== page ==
"Cantaloupe has both soluble and insoluble fiber," says Lloyd. "Both fibers are great for keeping your digestive tract healthy." For starters, soluble fiber is, as you probably guessed it, soluble. So, when it comes into contact with H20 (and other liquids) in the gut, it forms a gel-like substance that helps form stool, improving constipation (by softening dry stool) and diarrhea (by firming up loose stool), according to Oregon State University. On the flip side, insoluble fiber doesn't combine with water. This helps move food through your digestive tract, which keeps you regular and prevents (and alleviates) constipation, according to the University of California San Francisco.

When it comes to this health benefit of cantaloupe, however, it's important to note that if you don't typically eat a lot of fiber-rich foods (i.e. fruit), avoid eating too much cantaloupe at once. It's essential to add fiber — from any food — to your diet gradually, says Lloyd. "Going from 0 to 100 can cause abdominal cramps, gas, bloating, and general discomfort," she explains. Start with a serving size of one cup of cubed cantaloupe, as suggested by the USDA, and see how you feel from there.

Promotes Heart Health

High blood cholesterol and high blood pressure levels are major risk factors for heart disease, according to the Centers for Disease Control and Prevention. But thanks to the soluble fiber, potassium, and vitamin C in cantaloupe, the summer melon can help reduce these risks. Soluble fiber manages blood cholesterol by increasing the excretion of excess cholesterol in the stool, according to a 2019 article. Meanwhile, potassium regulates blood pressure by increasing how much sodium you pee out, according to the American Heart Association. (High sodium levels make your body hold on to water, causing high blood pressure, according to a 2019 article in the journal Nutrients.) As for vitamin C? A 2017 study found that vitamin C can increase the production of nitric oxide, a molecule that improves blood flow (and thus, high blood pressure) by relaxing blood vessels. (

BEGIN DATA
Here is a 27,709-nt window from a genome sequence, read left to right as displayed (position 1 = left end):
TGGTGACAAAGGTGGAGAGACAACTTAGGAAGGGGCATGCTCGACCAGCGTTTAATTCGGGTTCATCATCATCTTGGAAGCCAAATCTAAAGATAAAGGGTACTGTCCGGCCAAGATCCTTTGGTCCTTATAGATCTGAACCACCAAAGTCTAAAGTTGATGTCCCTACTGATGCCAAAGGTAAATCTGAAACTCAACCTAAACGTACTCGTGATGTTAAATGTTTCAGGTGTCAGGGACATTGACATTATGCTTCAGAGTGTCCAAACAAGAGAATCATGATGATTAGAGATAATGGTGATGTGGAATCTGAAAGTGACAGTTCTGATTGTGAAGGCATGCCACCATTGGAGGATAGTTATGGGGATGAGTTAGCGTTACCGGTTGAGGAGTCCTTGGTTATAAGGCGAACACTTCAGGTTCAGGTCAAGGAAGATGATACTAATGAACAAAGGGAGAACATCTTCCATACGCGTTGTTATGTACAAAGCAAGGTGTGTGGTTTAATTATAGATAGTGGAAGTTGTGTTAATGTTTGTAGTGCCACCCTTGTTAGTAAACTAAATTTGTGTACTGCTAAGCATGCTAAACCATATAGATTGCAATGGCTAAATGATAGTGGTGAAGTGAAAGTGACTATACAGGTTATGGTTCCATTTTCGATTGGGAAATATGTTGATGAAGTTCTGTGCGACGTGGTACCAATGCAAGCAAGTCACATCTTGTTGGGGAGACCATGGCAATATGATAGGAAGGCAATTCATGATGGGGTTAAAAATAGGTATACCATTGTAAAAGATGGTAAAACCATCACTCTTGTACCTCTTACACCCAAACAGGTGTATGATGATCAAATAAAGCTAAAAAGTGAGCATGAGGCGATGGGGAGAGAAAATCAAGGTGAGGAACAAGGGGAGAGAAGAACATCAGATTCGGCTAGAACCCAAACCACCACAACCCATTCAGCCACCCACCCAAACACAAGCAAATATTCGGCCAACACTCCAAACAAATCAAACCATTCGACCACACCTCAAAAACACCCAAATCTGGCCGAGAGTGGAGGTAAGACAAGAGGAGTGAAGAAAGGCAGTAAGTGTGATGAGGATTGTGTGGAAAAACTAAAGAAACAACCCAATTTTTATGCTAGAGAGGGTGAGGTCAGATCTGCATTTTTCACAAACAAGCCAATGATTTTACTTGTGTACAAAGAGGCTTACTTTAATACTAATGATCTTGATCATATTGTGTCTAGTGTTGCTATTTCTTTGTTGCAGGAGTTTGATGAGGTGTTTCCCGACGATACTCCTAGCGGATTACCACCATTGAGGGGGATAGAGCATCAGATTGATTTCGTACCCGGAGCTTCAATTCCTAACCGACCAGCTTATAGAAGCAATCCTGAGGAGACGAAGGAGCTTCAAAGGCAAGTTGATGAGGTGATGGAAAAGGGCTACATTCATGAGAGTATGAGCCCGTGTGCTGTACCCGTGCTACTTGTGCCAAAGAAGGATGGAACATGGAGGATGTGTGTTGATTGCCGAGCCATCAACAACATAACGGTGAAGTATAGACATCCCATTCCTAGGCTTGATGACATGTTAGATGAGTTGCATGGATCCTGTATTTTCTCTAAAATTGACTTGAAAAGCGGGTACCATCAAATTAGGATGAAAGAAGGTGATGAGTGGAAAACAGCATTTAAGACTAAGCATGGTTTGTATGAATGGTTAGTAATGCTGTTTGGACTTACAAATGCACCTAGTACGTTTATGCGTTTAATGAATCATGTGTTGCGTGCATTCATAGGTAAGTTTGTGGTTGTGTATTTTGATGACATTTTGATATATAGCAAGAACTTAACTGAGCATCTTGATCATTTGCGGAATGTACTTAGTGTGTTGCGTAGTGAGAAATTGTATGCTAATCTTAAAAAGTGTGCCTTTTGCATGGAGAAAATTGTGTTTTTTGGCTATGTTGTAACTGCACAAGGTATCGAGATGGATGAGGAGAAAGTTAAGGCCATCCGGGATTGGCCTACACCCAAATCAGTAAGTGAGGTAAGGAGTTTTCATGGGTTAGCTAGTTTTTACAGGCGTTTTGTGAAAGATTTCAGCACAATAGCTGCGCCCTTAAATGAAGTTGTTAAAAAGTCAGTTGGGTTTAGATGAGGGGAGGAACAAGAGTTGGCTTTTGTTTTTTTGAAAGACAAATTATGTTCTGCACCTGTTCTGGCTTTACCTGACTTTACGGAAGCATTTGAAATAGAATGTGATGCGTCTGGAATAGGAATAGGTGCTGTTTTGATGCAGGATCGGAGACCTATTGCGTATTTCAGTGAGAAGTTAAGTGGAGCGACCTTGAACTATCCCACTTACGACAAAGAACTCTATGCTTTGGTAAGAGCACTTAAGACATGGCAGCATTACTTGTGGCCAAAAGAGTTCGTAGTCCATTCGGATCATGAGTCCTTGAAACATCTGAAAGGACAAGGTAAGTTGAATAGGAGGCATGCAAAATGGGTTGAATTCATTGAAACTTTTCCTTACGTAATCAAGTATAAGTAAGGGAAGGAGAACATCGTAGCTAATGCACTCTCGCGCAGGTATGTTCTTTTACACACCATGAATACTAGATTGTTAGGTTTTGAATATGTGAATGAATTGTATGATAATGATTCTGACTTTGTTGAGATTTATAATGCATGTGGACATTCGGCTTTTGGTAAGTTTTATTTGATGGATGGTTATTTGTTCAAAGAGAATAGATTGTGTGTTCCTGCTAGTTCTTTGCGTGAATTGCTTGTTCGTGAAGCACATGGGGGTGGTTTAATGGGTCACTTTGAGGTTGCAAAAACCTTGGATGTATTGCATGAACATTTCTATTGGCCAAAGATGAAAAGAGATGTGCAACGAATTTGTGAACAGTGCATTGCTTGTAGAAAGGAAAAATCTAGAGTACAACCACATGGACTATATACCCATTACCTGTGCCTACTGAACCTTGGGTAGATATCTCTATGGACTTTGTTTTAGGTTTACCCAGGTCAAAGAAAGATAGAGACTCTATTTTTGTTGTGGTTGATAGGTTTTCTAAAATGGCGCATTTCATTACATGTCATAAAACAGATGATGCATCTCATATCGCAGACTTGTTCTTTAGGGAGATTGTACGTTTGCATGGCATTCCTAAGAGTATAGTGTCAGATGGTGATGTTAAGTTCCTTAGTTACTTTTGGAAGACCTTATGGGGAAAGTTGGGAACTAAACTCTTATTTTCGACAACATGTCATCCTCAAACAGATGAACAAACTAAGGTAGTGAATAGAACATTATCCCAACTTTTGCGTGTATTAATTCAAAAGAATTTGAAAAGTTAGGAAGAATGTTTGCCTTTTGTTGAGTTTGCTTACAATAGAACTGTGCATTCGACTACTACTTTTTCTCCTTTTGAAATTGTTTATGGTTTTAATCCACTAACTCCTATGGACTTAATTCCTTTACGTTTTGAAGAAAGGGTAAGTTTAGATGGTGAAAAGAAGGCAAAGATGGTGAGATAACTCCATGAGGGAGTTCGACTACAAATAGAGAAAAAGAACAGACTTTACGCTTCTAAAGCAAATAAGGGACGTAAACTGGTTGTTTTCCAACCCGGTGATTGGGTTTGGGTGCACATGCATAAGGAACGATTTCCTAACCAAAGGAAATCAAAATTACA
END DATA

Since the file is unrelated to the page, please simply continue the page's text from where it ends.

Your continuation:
Boosts Hydration

For a tasty way to increase your water intake, nosh on cantaloupe, which is about 90 percent water, according to the Academy of Nutrition and Dietetics. After all, "we need water for basically everything our bodies do," says Lloyd. For example, it's necessary for digestion, metabolism, blood pressure control, and natural detoxification processes in the liver and kidneys (think: removing waste and toxins, such as alcohol, from the blood), she explains.